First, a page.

The hidden hazards of antibiotic resistance genes in air
People are often notified about poor air quality by weather apps, and this happens frequently in urban areas, where levels of outdoor pollution containing particulates and soot are high. But now scientists are reporting in ACS' Environmental Science & Technology that there is another type of air contaminant that they say isn't receiving enough attention: antibiotic-resistance genes.
According to the U.S. Centers for Disease Control and Prevention, at least 2 million people in the U.S. become infected with antibiotic-resistant bacteria every year. Research has shown that antibiotic resistant genes (ARGs) can move from bacteria to bacteria, or even from bacteria to the environment. For example, tetracycline-resistance genes have been found near animal feed operations, and β-lactam-resistance genes have been found in urban parks in California. These studies indicated that airborne transmission could be a factor in the spreading and exposure of ARGs. But current air pollution investigations typically don't take ARGs into account. So, Maosheng Yao and colleagues wanted to examine airborne ARGs on a global scale.
The team performed a survey of 30 ARGs across 19 cities around the world, including San Francisco, Beijing and Paris. The group studied ARGs resistant to seven common classes of antibiotics: quinolones, β-lactams, macrolides, tetracyclines, sulfonamides, aminoglycosides and vancomycins. Beijing had the most diverse group of airborne ARGs, with 18 different subtypes detected, while San Francisco had the highest overall level of airborne ARGs. Genes resistant to β-lactams and quinolones were the two most abundant types of ARGs in all the cities studied. Low levels of ARGs resistant to vancomycin, an antibiotic of last resort for MRSA treatment, were found in the air of six cities.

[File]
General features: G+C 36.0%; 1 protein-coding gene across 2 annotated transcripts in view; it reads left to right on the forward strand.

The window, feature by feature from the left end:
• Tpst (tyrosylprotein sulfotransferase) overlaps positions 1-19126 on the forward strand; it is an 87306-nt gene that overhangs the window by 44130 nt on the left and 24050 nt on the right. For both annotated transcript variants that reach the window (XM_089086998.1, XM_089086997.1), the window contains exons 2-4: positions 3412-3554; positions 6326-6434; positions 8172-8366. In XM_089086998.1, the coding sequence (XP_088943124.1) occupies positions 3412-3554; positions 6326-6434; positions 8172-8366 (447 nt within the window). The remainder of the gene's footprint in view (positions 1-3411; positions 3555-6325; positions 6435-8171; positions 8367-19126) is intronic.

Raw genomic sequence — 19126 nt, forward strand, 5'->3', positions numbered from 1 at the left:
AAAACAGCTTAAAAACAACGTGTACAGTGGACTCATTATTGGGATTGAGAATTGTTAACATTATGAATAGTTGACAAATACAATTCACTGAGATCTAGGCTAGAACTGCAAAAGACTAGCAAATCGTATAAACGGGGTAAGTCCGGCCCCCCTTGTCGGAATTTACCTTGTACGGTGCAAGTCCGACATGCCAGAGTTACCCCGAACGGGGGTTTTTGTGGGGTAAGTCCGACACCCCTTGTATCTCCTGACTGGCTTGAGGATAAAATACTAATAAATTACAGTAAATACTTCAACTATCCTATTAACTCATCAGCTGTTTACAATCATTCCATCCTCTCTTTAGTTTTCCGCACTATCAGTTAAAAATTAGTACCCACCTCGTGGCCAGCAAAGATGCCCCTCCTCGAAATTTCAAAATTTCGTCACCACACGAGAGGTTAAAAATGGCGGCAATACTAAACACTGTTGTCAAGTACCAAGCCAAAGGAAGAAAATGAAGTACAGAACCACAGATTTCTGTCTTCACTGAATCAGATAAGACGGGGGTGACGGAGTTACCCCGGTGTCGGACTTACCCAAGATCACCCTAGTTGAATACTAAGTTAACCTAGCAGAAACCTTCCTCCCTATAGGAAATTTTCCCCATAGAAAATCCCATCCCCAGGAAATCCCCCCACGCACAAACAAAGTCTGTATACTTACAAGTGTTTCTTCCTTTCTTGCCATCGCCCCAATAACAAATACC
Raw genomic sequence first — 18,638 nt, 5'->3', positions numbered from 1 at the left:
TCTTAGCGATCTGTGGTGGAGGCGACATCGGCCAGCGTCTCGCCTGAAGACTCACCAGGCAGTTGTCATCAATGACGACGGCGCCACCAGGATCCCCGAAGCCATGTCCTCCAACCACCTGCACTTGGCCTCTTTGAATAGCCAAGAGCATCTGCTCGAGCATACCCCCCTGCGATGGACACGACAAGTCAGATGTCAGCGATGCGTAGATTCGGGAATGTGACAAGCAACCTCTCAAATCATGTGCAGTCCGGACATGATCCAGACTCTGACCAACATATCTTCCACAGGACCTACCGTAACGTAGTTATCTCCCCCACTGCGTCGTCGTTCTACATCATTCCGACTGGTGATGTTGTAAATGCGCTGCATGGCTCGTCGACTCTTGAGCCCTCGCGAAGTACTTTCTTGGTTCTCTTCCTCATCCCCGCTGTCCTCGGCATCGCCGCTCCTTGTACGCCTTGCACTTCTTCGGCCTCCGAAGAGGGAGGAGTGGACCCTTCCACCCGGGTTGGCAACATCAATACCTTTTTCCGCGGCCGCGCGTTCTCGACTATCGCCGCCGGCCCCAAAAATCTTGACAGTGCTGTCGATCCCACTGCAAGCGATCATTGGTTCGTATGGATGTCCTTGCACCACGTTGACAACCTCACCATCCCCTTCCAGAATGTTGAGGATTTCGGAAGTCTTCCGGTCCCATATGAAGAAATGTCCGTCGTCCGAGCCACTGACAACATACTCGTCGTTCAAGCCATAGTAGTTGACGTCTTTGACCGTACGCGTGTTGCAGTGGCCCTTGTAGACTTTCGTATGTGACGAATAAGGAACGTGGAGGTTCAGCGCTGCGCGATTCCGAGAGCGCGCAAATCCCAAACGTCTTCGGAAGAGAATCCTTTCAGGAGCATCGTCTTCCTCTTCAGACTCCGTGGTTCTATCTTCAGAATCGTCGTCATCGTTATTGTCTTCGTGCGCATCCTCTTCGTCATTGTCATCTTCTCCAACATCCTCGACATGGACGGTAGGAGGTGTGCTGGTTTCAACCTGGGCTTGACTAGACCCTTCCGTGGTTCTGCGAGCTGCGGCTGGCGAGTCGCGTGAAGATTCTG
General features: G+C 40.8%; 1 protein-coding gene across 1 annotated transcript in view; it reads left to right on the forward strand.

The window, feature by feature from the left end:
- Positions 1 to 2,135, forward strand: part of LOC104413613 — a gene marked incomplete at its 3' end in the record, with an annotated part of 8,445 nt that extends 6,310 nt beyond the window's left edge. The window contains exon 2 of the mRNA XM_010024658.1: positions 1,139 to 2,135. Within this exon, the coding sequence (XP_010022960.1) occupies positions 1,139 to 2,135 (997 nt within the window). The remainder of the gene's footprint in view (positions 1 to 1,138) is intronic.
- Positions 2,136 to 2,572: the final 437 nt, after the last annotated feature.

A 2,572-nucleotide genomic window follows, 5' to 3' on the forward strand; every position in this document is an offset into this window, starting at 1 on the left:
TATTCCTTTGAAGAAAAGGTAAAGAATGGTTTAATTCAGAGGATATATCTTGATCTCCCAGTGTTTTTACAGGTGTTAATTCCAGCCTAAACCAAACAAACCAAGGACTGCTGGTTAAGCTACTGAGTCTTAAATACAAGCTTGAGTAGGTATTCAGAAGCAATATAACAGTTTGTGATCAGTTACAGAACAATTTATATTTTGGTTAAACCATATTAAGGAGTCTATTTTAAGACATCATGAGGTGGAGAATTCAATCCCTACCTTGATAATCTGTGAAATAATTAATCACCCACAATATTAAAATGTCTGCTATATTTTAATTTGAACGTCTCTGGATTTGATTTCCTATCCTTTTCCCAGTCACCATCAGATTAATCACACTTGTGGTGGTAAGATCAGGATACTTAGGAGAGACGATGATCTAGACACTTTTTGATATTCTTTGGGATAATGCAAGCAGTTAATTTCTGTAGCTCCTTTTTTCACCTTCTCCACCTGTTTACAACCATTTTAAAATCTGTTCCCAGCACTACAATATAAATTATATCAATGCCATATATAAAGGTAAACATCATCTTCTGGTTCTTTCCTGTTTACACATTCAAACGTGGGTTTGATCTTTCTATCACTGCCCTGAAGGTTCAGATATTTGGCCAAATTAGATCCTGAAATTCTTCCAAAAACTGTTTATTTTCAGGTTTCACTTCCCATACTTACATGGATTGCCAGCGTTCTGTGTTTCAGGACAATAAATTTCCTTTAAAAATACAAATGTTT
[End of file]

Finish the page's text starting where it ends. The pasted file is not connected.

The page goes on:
Despite its emerging significant public health concern, the presence of antibiotic resistance genes (ARGs) in urban air has not received significant attention. Here, we profiled relative abundances (as a fraction, normalized by 16S rRNA gene) of 30 ARG subtypes resistant to seven common classes of antibiotics, which are quinolones, β-lactams, macrolides, tetracyclines, sulfonamides, aminoglycosides, and vancomycins, in ambient total particulate matter (PM) using a novel protocol across 19 world cities. In addition, their longitudinal changes in PM2.5 samples in Xi'an, China as an example were also studied. Geographically, the ARGs were detected to vary by nearly 100-fold in their abundances, for example, from 0.07 (Bandung, Indonesia) to 5.6 (San Francisco, USA). The β-lactam resistance gene blaTEM was found to be most abundant, seconded by quinolone resistance gene qepA; and their corresponding relative abundances have increased by 178% and 26%, respectively, from 2004 to 2014 in Xi'an. Independent of cities, gene network analysis indicates that airborne ARGs were differentially contributed by bacterial taxa. Results here reveal that urban air is being polluted by ARGs, and different cities are challenged with varying health risks associated with airborne ARG exposure. This work highlights the threat of urban airborne transmission of ARGs and the need of redefining our current air quality standards in terms with public health.